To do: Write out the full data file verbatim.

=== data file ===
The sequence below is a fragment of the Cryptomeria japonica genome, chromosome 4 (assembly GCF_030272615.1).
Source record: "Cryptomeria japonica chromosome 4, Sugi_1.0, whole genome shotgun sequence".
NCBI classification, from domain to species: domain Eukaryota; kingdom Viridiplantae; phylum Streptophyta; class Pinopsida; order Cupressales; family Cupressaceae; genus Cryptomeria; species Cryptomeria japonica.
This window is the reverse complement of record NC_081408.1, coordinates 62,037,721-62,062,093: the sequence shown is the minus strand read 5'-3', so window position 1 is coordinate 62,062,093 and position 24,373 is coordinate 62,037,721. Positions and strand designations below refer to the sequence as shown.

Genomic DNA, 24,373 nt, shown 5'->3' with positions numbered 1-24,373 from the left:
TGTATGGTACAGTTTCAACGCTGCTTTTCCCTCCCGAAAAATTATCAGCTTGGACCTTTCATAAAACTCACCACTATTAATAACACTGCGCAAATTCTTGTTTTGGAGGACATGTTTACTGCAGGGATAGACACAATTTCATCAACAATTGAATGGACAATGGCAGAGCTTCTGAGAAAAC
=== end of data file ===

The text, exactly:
The sequence below is a fragment of the Cryptomeria japonica genome, chromosome 4 (assembly GCF_030272615.1).
Source record: "Cryptomeria japonica chromosome 4, Sugi_1.0, whole genome shotgun sequence".
NCBI classification, from domain to species: domain Eukaryota; kingdom Viridiplantae; phylum Streptophyta; class Pinopsida; order Cupressales; family Cupressaceae; genus Cryptomeria; species Cryptomeria japonica.
This window is the reverse complement of record NC_081408.1, coordinates 62,037,721-62,062,093: the sequence shown is the minus strand read 5'-3', so window position 1 is coordinate 62,062,093 and position 24,373 is coordinate 62,037,721. Positions and strand designations below refer to the sequence as shown.

Genomic DNA, 24,373 nt, shown 5'->3' with positions numbered 1-24,373 from the left:
TGTATGGTACAGTTTCAACGCTGCTTTTCCCTCCCGAAAAATTATCAGCTTGGACCTTTCATAAAACTCACCACTATTAATAACACTGCGCAAATTCTTGTTTTGGAGGACATGTTTACTGCAGGGATAGACACAATTTCATCAACAATTGAATGGACAATGGCAGAGCTTCTGAGAAAAC